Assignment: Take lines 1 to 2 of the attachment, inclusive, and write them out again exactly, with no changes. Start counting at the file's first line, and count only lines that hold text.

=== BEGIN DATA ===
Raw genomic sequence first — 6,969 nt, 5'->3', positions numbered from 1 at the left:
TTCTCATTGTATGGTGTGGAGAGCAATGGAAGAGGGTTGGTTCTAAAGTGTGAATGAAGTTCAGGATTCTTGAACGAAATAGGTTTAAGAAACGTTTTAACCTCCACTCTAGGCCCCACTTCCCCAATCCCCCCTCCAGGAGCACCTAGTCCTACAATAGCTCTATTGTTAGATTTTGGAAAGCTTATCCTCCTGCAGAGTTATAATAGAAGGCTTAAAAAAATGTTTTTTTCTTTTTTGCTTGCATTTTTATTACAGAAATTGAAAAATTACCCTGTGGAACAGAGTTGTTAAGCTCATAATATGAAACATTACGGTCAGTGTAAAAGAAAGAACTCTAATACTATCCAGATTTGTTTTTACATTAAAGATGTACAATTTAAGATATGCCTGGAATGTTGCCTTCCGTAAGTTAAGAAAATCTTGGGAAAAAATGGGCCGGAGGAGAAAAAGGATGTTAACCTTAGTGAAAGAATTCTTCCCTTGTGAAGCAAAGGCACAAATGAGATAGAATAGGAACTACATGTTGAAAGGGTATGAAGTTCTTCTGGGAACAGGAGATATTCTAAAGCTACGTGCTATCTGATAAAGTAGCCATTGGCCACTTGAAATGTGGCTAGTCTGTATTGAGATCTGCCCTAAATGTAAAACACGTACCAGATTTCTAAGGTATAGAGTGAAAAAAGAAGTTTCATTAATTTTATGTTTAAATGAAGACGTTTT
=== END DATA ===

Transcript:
Raw genomic sequence first — 6,969 nt, 5'->3', positions numbered from 1 at the left:
TTCTCATTGTATGGTGTGGAGAGCAATGGAAGAGGGTTGGTTCTAAAGTGTGAATGAAGTTCAGGATTCTTGAACGAAATAGGTTTAAGAAACGTTTTAACCTCCACTCTAGGCCCCACTTCCCCAATCCCCCCTCCAGGAGCACCTAGTCCTACAATAGCTCTATTGTTAGATTTTGGAAAGCTTATCCTCCTGCAGAGTTATAATAGAAGGCTTAAAAAAATGTTTTTTTCTTTTTTGCTTGCATTTTTATTACAGAAATTGAAAAATTACCCTGTGGAACAGAGTTGTTAAGCTCATAATATGAAACATTACGGTCAGTGTAAAAGAAAGAACTCTAATACTATCCAGATTTGTTTTTACATTAAAGATGTACAATTTAAGATATGCCTGGAATGTTGCCTTCCGTAAGTTAAGAAAATCTTGGGAAAAAATGGGCCGGAGGAGAAAAAGGATGTTAACCTTAGTGAAAGAATTCTTCCCTTGTGAAGCAAAGGCACAAATGAGATAGAATAGGAACTACATGTTGAAAGGGTATGAAGTTCTTCTGGGAACAGGAGATATTCTAAAGCTACGTGCTATCTGATAAAGTAGCCATTGGCCACTTGAAATGTGGCTAGTCTGTATTGAGATCTGCCCTAAATGTAAAACACGTACCAGATTTCTAAGGTATAGAGTGAAAAAAGAAGTTTCATTAATTTTATGTTTAAATGAAGACGTTTT